1:20pm We take her to a secluded viewpoint (also crowded with strangers, at whom she will spend a quarter-hour gawking), buy some popsicles from a vendor, and head home. As soon as we are away from the masses again, she reanimates, complaining about how tired she is while running circles around us and yelling happily (she will also execute an incredibly beautiful face-plant into a dry riverbed that will nearly cause Tegan to wet herself).


11:23am Saturday is the Bermuda Triangle of Paraguay's Semana Santa. Tradition says Wednesday you make chipa, Thursday you eat your weight in meat, Friday you climb a hill, and Sunday you go to church. With no outstanding invitations (what, no one wants to feed us chipa today?!), we were feeling a bit lost Saturday. However, you can never be bored in the campo as something unexpected always happens. For example, today two girls from the other side of town walked a half hour or so to come see us. This pair of fourth graders, for some reason, have always attached themselves to us like velcro whenever we visit the school. We spend the next four hours playing soccer and volleyball, eating, playing Memory, throwing a Frisbee around, playing Go Fish, and even a little badminton (that's right, badminton). A wonderful visit, and a surprising amount of physical activity, given how hot it is (for those of you keeping track at home, this year's Semana Santa weather went like this: hot, windy/sandstormy, 10 hours of non-stop rain, cloudy, hot, cloudy and hot, and then rainy once again).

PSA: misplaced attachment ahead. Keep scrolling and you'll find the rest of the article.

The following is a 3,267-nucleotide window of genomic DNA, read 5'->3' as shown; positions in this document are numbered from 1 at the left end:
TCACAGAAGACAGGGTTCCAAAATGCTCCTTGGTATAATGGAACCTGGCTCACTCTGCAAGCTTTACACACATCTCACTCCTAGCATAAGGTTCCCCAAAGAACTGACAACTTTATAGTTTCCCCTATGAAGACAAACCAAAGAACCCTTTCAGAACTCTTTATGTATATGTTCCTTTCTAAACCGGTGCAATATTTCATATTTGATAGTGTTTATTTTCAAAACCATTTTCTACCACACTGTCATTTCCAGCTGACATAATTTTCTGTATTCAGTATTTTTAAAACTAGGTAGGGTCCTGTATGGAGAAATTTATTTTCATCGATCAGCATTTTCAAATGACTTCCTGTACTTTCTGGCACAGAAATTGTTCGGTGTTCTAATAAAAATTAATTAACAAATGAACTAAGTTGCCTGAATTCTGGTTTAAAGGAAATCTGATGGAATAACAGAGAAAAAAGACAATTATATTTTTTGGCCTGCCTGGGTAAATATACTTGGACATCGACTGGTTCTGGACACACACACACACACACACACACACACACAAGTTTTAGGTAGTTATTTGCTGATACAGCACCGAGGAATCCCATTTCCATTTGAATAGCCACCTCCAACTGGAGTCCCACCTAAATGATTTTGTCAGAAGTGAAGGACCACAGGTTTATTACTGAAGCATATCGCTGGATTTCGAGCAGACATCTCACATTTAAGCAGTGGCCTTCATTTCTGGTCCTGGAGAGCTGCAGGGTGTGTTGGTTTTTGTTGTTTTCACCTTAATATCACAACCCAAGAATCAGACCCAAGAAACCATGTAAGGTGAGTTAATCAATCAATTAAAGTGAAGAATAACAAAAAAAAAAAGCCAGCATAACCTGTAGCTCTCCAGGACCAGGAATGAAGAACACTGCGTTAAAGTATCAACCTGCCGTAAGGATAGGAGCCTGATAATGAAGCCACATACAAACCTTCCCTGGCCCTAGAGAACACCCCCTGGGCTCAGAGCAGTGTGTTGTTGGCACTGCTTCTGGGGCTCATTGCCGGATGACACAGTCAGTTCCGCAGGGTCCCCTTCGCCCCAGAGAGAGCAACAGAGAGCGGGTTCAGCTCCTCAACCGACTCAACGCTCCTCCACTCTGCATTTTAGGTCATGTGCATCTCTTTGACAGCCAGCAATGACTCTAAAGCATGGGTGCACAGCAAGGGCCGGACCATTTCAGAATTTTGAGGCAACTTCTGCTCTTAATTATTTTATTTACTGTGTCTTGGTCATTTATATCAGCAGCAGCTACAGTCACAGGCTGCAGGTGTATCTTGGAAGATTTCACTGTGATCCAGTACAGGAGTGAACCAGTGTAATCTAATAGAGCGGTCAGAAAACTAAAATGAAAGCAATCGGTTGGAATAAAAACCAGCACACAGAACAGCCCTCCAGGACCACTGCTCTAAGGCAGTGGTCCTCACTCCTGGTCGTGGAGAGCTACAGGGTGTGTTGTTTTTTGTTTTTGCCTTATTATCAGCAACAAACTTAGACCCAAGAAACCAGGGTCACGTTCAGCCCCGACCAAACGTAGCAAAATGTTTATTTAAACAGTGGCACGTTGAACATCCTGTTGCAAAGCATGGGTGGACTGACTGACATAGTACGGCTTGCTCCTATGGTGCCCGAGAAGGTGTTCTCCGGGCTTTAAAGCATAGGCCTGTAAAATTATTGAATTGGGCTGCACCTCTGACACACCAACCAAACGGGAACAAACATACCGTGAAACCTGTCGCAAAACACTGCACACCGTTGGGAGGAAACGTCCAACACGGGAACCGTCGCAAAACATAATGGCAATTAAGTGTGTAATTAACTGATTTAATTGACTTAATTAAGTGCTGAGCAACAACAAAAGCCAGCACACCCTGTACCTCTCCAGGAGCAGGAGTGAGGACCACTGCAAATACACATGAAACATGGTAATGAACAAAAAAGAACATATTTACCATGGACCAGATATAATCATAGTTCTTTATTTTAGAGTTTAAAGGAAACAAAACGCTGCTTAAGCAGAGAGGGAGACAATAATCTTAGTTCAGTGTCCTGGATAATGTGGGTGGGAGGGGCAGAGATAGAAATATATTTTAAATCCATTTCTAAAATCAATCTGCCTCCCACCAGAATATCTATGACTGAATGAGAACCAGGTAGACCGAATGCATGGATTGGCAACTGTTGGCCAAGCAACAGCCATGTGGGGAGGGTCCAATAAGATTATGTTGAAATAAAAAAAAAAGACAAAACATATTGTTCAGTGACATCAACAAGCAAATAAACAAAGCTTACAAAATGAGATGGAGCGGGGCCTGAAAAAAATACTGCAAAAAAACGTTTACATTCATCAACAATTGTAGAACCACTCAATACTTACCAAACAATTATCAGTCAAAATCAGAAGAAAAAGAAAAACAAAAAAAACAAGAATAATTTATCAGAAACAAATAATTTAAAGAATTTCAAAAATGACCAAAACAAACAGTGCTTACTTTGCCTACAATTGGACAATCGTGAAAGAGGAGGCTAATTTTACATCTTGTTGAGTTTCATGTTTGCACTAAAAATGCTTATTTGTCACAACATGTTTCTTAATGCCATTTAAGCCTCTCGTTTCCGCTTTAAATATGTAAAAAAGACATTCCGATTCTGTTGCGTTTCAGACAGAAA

6:02pm Because we didn't run around with kids enough today (caution: previous sentence may contain sarcasm), we go to play soccer with Toad and a neighbor boy. Then we play Hide & Seek until the sun goes down. It should be mentioned that little Paraguayan kids are remarkably good at both Hiding and Seeking. Also, a 6'2” white guy with astigmatism is not nearly as good at either of those things.


6:16am We get up extra early today, not because it is Easter, but because Paraguay turned it's clock back an hour last night. The sky is dark and cloudy and thunder echoes around the hill. Here in the campo, even the threat of rain is enough to extinguish all plans for the day. Everyday that we live here, this reality seems less and less strange. When your only means of conveyance is a moped or a horse and your house has no heat, you really don't want to get drenched in a thunderstorm. Also, the roads turn to a few inches of mud in each rain, which even makes walking unpleasant. Especially when you have to spend the next day scrubbing mud out of your jeans cuffs.

9:58am We are in our own little world when we hear a bunch of little feet tromping up to our house. Our two friends from yesterday and Toad have come to tell us church is on. Oh. We frantically throw on respectable clothing and are a little late to the 10am service. Upon our arrival, the service stops so each person there can greet us with a hug and wish us Feliz Pascua (Happy Easter). It is exactly the kind of moment you can never imagine happening in the US.